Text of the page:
Greece to vote on austerity package after deadly riots

Posted by on May 6th, 2010 and filed under Business/Economy, International, Politics. You can follow any responses to this entry through the RSS 2.0. You can leave a response or trackback to this entry

Athens, May 6 (DPA) Greece’s only chance to avoid bankruptcy is to accept money from a joint European Union-International Monetary Fund rescue programme, the government said Thursday ahead of a parliamentary vote on new austerity measures.

‘The situation today is simple – either we vote and implement the deal or we condemn the country to bankruptcy,’ Prime Minister George Papandreou told parliament, one day after riots against budget cuts and tax hikes left three people dead.

The Socialist government is left with no other choice but to impose severe austerity measures, which include slashing salaries and pensions as well as increasing taxes, in exchange for a 110 billion euro ($160 billion) loan.

Papandreou has defended the measures, which foresee 30 billion euros in savings, mainly from cuts to pensions and wages, saying the government will do everything possible to prevent Greece defaulting.

‘The government has the responsibility of implementing the most difficult financial measures ever taken in this country,’ said Finance Minister George Papaconstantinou.

The bill is expected to pass easily as the Socialist government holds a comfortable majority in the 300-seat legislature.

Greece urgently requires the EU/IMF bail-out as it faces a May 19 deadline on a debt it says it cannot repay without new funds.

The European Union had hoped that by activating the three-year Greek rescue programme it would calm markets and give the government leeway to overhaul its heavily indebted economy.

Renewed investor concerns that the Greek crisis could spread to other eurozone countries sent Europe’s common currency to its lowest level in more than a year.

European Monetary Affairs Commissioner Olli Rehn said it was absolutely essential to contain the fire in Greece so that it will not pose a threat to the financial stability for the European Union and its economy as a whole.

Wednesday more than 100,000 people took to the streets to protest the new taxes and government spending cuts demanded by the IMF and other European countries before debt-ridden Greece gets a 110-billion-euro bail-out package of loans to keep it from defaulting.

The riots, the worst to hit the country since the police shooting of a teenager in 2008, flared out of control in Athens Wednesday.

Masked rioters, armed with slabs of marble, bottles and Molotov cocktails clashed with police, torched buildings and cars, destroyed shops and tried to storm parliament.

The remains of three people, including a pregnant woman, were discovered inside a bank in central Athens after rioters broke a window and threw Molotov cocktails inside.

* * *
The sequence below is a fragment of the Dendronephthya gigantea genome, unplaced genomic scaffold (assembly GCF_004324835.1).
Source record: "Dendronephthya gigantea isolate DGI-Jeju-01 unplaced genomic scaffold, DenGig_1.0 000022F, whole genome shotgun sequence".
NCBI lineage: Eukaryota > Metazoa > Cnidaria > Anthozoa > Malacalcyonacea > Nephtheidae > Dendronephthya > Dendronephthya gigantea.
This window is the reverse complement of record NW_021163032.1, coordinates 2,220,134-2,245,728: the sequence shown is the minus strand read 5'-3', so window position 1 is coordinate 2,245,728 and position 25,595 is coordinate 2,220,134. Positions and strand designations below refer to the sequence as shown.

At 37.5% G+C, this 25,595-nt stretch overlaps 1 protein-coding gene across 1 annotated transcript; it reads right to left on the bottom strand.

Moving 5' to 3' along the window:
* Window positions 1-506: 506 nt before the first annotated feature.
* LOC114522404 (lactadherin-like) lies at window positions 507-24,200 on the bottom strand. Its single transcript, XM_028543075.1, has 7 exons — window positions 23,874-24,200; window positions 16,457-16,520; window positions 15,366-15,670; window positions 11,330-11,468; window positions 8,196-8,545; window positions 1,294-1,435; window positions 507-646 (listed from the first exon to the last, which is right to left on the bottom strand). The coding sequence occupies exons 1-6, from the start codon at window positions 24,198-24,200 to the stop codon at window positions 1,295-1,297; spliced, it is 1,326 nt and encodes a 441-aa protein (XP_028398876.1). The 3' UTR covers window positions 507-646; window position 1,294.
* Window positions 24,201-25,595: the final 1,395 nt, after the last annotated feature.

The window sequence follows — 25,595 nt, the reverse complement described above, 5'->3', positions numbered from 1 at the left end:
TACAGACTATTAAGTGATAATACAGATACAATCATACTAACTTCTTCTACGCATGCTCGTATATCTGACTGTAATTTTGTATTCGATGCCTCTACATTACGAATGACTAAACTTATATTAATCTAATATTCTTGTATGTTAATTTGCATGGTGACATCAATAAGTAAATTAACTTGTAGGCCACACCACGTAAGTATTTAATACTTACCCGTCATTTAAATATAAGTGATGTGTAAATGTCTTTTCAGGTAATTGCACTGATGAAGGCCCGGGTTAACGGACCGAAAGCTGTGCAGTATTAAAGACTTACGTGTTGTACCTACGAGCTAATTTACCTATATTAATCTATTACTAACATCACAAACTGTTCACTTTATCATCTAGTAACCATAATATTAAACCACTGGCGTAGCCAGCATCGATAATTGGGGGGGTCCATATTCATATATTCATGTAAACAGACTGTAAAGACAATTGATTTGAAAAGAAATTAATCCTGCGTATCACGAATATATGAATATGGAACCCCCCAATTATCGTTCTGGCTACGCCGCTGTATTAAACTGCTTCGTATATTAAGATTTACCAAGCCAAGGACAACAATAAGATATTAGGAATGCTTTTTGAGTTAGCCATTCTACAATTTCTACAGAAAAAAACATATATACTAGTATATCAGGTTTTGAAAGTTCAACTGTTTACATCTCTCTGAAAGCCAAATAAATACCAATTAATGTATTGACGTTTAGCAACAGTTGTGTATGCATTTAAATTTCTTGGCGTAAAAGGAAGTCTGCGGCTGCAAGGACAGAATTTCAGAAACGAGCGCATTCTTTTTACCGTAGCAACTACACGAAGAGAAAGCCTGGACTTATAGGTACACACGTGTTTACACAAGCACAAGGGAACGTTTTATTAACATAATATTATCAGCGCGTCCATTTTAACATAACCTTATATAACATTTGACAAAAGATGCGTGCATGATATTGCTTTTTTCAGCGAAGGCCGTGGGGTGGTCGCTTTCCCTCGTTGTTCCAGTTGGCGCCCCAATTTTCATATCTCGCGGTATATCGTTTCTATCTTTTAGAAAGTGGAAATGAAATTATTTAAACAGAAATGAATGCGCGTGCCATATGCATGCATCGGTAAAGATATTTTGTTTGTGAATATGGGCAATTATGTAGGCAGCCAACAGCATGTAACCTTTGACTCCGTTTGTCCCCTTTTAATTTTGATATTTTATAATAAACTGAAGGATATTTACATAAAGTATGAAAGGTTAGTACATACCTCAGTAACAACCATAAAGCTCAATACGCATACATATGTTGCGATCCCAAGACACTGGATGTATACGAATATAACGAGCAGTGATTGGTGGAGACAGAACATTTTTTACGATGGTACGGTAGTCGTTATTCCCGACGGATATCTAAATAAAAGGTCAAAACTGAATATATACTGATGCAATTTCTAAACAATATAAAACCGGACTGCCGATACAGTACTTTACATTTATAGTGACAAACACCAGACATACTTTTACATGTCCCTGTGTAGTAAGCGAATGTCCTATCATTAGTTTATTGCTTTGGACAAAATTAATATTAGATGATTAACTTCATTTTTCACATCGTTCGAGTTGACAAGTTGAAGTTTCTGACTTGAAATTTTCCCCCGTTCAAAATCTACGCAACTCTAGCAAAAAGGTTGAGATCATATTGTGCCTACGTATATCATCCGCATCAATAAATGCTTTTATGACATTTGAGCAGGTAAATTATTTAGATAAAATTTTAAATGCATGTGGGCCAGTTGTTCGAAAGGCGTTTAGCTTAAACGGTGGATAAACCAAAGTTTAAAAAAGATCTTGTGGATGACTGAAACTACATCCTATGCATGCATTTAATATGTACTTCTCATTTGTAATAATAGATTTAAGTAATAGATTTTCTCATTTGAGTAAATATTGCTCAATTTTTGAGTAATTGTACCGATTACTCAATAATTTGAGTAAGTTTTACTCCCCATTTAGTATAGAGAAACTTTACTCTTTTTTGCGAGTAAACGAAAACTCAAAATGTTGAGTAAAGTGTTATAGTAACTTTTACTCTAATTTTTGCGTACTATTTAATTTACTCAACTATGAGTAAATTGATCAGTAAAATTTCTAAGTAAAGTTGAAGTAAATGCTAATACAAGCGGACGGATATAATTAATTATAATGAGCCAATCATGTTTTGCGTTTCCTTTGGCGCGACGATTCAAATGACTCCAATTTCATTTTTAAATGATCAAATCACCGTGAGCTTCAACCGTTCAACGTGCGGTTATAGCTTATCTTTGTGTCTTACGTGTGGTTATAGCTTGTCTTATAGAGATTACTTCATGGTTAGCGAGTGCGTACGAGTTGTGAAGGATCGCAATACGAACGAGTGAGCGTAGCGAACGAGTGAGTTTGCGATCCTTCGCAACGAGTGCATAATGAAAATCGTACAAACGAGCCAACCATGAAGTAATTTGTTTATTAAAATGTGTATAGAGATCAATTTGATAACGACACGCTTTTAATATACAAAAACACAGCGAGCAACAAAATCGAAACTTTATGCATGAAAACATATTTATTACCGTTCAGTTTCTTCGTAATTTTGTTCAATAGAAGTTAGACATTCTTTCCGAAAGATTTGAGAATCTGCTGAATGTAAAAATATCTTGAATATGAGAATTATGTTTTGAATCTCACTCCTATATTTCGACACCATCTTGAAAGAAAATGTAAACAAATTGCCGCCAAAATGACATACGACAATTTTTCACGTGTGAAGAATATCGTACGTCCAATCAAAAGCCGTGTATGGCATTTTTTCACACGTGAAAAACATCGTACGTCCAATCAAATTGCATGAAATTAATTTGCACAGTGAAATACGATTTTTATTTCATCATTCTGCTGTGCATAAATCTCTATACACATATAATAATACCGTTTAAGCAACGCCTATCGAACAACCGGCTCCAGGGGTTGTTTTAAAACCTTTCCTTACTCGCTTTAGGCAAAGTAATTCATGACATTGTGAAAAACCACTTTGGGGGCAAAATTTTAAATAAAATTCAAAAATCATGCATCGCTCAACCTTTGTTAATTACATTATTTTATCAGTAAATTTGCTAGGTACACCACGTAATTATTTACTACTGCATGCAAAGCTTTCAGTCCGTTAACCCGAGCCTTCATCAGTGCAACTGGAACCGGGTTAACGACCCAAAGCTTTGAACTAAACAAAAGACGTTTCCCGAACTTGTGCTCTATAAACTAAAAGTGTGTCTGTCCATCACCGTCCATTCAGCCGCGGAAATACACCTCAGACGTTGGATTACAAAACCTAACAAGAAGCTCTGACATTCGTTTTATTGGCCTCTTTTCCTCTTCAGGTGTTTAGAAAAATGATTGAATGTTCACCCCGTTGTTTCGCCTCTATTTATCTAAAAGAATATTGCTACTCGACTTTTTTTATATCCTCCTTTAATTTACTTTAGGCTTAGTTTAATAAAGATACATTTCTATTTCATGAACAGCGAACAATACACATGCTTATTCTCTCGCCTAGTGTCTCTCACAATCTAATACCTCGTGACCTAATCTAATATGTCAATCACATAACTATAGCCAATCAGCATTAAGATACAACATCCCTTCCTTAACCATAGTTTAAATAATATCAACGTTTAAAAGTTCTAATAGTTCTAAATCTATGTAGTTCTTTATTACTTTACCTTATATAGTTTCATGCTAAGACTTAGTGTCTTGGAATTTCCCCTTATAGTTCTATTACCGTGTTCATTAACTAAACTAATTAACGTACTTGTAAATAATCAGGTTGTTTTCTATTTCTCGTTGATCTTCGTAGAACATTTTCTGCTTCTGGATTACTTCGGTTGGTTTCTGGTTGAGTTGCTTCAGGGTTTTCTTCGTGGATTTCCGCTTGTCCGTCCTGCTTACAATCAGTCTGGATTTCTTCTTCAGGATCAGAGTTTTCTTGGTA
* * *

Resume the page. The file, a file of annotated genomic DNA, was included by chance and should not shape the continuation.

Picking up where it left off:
Crowds of people could be seen leaving flowers and candles outside the burned windows of the bank where the three died throughout the day.

The deaths were the first during a protest in Greece in decades.

At least 45 people, including 29 police officers, suffered injuries in what Civil Protection Minister Michalis Chrisohoides called a ‘black day for democracy’.

Police officials said 25 people were arrested and another 70 detained during the riots in Athens, the port cities of Thessaloniki and Patras, the city of Ioannina and Iraklio on the southern Mediterranean island of Crete.

The protests came amid a 24-hour nationwide strike that grounded flights to and from Greece, paralysed sea and rail transport, shut down schools and government services and left hospitals operating with emergency staff.

With unions vowing more protests in the next few weeks, the large-scale social unrest and violence is seen as a blow to the ruling Socialist government.

The government has vowed not to retreat a single step on the measures despite violence across Greece.

While many Greeks believe some of the cutbacks are necessary to put their economy back on track, public anger is expected to escalate as many people begin feeling the effect of the austerity measures.

In recent polls, one in two Greeks said they are prepared to take to the streets to fight the austerity plans, which they say are due to corruption and political mismanagement of the economy.

Greece’s main public sector union ADEDY and private sector union GSEE said they will continue to fight against the measures and hold a rally outside parliament during Thursday’s vote.

The communist union PANE said it planned a rally in Athens later Thursday, while the bank workers’ Union said it would hold a one-day strike in memory of the killed bank employees.

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